Age-related cognitive decline should be a concern to all of us(!!). Whereas a healthy diet and regular exercise can help slow down or prevent this decline, as yet there are no treatments to reverse gradual diminution in memory. As a possible means of treatment, authors [see attached article & editorial] focused on cerebrospinal fluid (CSF) — which bathes brain tissue and contains several protein growth-factors necessary for normal brain development.
CSF from young adult mice (10 weeks old) was infused into the brains of aged mice (18 months old) over 7 days. This treatment improved memory recall of the old animals in a fear-conditioning test (in which they learn to associate a small electric shock with a tone and flashing light). Authors then sought to determine how CSF treatment might alter gene expression in the hippocampus (a key memory center in the brain that’s often the focus of studies of age-associated cognitive decline). Cells in the central nervous system (CNS) called oligodendrocytes produce myelin (a fatty protein-rich material that insulates neuronal fibers called axons). Myelination of axonal projections throughout the brain ensures that strong signal connections between neurons are maintained.
Authors found that genes typically expressed in oligodendrocytes were highly up-regulated in old mice treated with CSF from young mice (compared with that in control animals treated with artificial CSF). Previous work had demonstrated that successful
fear-conditioning in mice requires oligodendrocyte proliferation and myelin formation, and that disruption of this process impairs memory. Authors therefore found that “young CSF” more than doubled the number of oligodendrocyte precursor cells (OPCs) in the hippocampus of old animals; this cellular change was followed 3 weeks later by an increase in myelin production. Their findings strongly suggest that young CSF improves the cognitive abilities of aged mice by modulating oligodendrocyte proliferation and maturation.
The greatest increase in gene expression in response to young CSF treatment was in the serum response factor gene (Srf), which encodes a transcription factor that initiates cell proliferation and differentiation. Six hours after young human CSF administration to OPC cultures, Srf expression had returned to baseline levels, but downstream targets — related to cell cycle and proliferation — were up-regulated. The authors confirmed that these SRF-signaling pathways were also activated in old mice after young CSF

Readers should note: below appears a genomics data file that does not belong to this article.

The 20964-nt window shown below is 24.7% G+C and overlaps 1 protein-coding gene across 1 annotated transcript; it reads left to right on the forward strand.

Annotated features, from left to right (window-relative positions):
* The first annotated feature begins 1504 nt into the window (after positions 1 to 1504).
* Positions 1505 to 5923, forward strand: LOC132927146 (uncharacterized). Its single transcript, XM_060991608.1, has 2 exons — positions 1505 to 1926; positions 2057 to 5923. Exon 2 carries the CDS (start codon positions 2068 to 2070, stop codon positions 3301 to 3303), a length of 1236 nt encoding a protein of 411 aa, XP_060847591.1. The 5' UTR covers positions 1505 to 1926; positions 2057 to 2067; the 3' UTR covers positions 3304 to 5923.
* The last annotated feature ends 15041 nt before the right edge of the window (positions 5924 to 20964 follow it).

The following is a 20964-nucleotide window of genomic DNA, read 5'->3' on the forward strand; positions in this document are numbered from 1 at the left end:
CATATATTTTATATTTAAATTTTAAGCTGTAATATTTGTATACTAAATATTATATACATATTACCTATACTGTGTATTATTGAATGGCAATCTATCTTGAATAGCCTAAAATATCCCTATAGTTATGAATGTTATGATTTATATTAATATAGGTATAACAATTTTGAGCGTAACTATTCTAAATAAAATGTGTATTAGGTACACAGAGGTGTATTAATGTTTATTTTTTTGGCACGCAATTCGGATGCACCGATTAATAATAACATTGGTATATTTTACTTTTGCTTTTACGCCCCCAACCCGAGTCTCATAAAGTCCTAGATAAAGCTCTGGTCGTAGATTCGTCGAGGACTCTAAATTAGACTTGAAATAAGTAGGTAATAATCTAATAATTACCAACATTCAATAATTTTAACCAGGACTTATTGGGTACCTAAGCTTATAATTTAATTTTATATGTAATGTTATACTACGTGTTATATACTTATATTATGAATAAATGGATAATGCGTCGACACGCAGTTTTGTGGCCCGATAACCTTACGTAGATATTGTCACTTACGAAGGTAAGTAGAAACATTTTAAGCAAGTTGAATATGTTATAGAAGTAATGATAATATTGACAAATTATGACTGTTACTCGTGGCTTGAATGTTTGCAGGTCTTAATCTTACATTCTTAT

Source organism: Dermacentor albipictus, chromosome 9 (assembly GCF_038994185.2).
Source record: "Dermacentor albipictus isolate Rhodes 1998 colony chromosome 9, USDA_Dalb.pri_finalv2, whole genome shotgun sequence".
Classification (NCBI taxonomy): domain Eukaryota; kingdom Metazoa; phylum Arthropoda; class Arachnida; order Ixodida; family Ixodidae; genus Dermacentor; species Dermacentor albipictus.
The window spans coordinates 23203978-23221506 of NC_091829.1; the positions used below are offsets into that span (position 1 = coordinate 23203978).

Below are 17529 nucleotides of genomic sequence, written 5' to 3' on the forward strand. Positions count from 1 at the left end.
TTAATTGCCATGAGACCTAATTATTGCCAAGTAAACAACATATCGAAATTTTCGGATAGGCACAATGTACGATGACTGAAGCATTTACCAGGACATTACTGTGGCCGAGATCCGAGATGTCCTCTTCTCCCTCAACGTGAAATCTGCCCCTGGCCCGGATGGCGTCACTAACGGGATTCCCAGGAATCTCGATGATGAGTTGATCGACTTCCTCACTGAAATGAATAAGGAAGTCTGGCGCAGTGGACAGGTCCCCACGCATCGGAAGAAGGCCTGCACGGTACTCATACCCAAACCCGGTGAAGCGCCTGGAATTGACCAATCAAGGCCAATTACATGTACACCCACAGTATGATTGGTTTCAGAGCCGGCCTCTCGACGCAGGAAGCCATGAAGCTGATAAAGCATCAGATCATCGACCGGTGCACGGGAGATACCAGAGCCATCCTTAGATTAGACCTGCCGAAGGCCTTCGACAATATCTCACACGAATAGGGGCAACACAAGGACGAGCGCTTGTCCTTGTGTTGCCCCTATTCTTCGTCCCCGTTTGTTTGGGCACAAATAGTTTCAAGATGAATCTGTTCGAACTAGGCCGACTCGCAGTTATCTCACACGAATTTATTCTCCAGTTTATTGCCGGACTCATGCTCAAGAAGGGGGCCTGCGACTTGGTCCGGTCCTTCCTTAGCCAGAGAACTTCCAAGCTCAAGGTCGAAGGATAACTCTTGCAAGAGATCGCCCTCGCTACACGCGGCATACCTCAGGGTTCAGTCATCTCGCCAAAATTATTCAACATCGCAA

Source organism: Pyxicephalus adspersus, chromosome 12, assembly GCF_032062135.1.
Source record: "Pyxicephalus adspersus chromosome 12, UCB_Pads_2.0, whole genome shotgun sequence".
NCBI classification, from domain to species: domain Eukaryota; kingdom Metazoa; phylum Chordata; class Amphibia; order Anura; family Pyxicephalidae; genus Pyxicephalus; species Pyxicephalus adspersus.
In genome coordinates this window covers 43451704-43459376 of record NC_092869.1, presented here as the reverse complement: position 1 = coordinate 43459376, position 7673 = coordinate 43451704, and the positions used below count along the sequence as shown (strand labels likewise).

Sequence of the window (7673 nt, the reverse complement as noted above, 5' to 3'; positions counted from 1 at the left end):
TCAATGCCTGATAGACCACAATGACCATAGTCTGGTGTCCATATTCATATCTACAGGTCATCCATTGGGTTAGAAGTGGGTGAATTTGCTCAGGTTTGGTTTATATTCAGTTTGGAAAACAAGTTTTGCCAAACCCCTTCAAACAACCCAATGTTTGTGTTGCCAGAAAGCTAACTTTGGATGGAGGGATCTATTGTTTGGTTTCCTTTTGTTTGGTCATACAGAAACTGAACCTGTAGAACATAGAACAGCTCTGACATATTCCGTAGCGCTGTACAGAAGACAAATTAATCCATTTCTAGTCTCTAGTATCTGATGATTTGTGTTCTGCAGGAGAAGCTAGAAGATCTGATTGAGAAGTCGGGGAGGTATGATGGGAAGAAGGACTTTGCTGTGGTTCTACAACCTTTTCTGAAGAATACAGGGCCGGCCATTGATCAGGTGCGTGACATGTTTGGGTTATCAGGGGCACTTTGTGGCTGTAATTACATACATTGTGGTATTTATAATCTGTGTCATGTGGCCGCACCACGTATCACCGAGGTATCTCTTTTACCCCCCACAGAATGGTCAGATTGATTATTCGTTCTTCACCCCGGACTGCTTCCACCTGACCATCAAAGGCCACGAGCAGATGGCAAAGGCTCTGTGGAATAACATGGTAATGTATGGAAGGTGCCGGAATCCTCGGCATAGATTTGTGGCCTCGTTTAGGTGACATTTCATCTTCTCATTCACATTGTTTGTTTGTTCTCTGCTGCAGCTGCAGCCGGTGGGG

CSF contains a rich cocktail of signaling molecules and growth factors — many of which could induce the SRF-signaling pathways seen in OPCs. Authors searched for candidate factors capable of inducing Srf expression in published protein databases, and fibroblast growth factor-17 (FGF17) emerged as the most compelling candidate. They then showed that FGF17 is robustly expressed in mouse neurons, exhibits decreased expression in aged mice, and induces OPC proliferation in rat cultured OPCs.
FGF17 infusion into old CSF partially recapitulated the effects of the young CSF, both in cell culture and in the intact animal, improving memory recall of aged mice. Finally, authors demonstrated that inhibition of FGF17 in cultured OPCs treated with young CSF was sufficient to inhibit OPC proliferation, and that treatment of young mice with FGF17 blockers impaired cognition. These data strongly suggest that FGF17 is a CSF-borne factor crucial for cognition, and show that its effects are probably mediated by oligodendrocytes and myelination in the hippocampus. How FGF17 is distributed in the CSF and delivered to target cells in the hippocampus presents a new direction of research. 😊
Probably several start-up companies have already begun to synthesize FGF17, and to write up clinical research proposals to treat patients in memory-care centers — and to help politicians whose brains always seem to be failing. 😉
Nature 19 May 2022; 605: 509-515 & News-N-Views pp 429-429